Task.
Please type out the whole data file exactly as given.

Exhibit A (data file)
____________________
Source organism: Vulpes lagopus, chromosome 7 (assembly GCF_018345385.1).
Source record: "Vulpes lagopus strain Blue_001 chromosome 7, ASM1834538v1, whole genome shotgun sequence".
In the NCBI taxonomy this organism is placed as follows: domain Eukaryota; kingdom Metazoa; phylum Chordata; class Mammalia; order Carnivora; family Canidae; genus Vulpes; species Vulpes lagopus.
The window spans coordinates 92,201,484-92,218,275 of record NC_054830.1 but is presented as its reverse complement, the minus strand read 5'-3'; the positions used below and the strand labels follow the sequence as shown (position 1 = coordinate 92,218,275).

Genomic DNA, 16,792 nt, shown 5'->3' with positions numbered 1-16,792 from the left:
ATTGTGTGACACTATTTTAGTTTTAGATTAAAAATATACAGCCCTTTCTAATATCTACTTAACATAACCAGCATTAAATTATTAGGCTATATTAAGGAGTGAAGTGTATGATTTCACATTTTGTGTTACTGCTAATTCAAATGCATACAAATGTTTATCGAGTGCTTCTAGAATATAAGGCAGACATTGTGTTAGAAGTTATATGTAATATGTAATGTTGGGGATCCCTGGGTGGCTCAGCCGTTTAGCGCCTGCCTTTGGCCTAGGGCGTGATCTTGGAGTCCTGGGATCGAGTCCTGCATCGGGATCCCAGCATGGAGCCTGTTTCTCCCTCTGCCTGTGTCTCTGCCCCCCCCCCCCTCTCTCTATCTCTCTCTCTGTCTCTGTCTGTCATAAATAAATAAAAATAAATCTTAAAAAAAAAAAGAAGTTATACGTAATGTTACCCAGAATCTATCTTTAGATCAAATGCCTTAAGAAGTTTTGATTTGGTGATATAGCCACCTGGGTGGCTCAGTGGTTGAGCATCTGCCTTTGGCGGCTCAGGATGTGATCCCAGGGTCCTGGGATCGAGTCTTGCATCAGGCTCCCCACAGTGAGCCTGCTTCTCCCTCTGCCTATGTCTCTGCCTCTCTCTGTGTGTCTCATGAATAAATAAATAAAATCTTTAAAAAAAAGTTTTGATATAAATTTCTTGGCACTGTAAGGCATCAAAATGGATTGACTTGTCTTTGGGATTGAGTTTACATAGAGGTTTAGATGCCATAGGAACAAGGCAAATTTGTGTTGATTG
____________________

Source organism: Vulpes lagopus, chromosome 7 (assembly GCF_018345385.1).
Source record: "Vulpes lagopus strain Blue_001 chromosome 7, ASM1834538v1, whole genome shotgun sequence".
In the NCBI taxonomy this organism is placed as follows: domain Eukaryota; kingdom Metazoa; phylum Chordata; class Mammalia; order Carnivora; family Canidae; genus Vulpes; species Vulpes lagopus.
The window spans coordinates 92,201,484-92,218,275 of record NC_054830.1 but is presented as its reverse complement, the minus strand read 5'-3'; the positions used below and the strand labels follow the sequence as shown (position 1 = coordinate 92,218,275).

Genomic DNA, 16,792 nt, shown 5'->3' with positions numbered 1-16,792 from the left:
ATTGTGTGACACTATTTTAGTTTTAGATTAAAAATATACAGCCCTTTCTAATATCTACTTAACATAACCAGCATTAAATTATTAGGCTATATTAAGGAGTGAAGTGTATGATTTCACATTTTGTGTTACTGCTAATTCAAATGCATACAAATGTTTATCGAGTGCTTCTAGAATATAAGGCAGACATTGTGTTAGAAGTTATATGTAATATGTAATGTTGGGGATCCCTGGGTGGCTCAGCCGTTTAGCGCCTGCCTTTGGCCTAGGGCGTGATCTTGGAGTCCTGGGATCGAGTCCTGCATCGGGATCCCAGCATGGAGCCTGTTTCTCCCTCTGCCTGTGTCTCTGCCCCCCCCCCCCTCTCTCTATCTCTCTCTCTGTCTCTGTCTGTCATAAATAAATAAAAATAAATCTTAAAAAAAAAAAGAAGTTATACGTAATGTTACCCAGAATCTATCTTTAGATCAAATGCCTTAAGAAGTTTTGATTTGGTGATATAGCCACCTGGGTGGCTCAGTGGTTGAGCATCTGCCTTTGGCGGCTCAGGATGTGATCCCAGGGTCCTGGGATCGAGTCTTGCATCAGGCTCCCCACAGTGAGCCTGCTTCTCCCTCTGCCTATGTCTCTGCCTCTCTCTGTGTGTCTCATGAATAAATAAATAAAATCTTTAAAAAAAAGTTTTGATATAAATTTCTTGGCACTGTAAGGCATCAAAATGGATTGACTTGTCTTTGGGATTGAGTTTACATAGAGGTTTAGATGCCATAGGAACAAGGCAAATTTGTGTTGATTG